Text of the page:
Top-Down Saliency Detection Driven by Visual Classification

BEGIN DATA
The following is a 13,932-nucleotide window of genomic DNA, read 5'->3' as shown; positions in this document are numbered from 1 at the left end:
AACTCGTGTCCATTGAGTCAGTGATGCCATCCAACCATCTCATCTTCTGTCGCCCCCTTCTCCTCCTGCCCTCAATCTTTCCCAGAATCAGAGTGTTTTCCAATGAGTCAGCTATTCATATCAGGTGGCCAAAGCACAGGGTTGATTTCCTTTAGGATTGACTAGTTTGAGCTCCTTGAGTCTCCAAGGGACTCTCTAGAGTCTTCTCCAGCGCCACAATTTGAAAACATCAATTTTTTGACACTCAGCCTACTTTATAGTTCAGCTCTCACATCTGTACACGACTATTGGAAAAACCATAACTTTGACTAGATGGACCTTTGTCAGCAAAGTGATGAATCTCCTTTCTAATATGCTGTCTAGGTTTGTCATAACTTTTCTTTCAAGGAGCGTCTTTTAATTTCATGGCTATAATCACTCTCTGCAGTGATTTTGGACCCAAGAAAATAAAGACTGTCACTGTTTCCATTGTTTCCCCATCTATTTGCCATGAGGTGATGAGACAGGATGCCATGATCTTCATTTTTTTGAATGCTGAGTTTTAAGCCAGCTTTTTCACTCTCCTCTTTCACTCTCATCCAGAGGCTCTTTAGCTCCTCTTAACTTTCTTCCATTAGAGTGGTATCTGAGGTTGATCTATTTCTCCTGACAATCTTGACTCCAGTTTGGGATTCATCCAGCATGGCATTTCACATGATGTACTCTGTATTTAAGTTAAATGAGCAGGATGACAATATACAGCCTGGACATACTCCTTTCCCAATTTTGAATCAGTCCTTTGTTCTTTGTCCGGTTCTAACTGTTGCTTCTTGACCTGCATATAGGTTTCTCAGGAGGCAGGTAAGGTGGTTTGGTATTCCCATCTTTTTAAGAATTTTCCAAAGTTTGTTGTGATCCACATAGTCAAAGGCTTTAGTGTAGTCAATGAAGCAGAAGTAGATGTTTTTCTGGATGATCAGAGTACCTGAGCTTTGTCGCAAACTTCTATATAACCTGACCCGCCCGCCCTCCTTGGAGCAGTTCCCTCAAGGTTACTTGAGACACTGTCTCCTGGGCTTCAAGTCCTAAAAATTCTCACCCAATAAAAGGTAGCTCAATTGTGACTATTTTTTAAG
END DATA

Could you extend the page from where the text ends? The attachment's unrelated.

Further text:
This paper presents an approach for top-down saliency detection guided by visual classification tasks. We first learn how to compute visual saliency when a specific visual task has to be accomplished, as opposed to most state-of-the-art methods which assess saliency merely through bottom-up principles. Afterwards, we investigate if and to what extent visual saliency can support visual classification in nontrivial cases. To achieve this, we propose SalClassNet, a CNN framework consisting of two networks jointly trained: a) the first one computing top-down saliency maps from input images, and b) the second one exploiting the computed saliency maps for visual classification. To test our approach, we collected a dataset of eye-gaze maps, using a Tobii T60 eye tracker, by asking several subjects to look at images from the Stanford Dogs dataset, with the objective of distinguishing dog breeds. Performance analysis on our dataset and other saliency bench-marking datasets, such as POET, showed that SalClassNet out-performs state-of-the-art saliency detectors, such as SalNet and SALICON. Finally, we analyzed the performance of SalClassNet in a fine-grained recognition task and found out that it generalizes better than existing visual classifiers. The achieved results, thus, demonstrate that 1) conditioning saliency detectors with object classes reaches state-of-the-art performance, and 2) providing explicitly top-down saliency maps to visual classifiers enhances classification accuracy.

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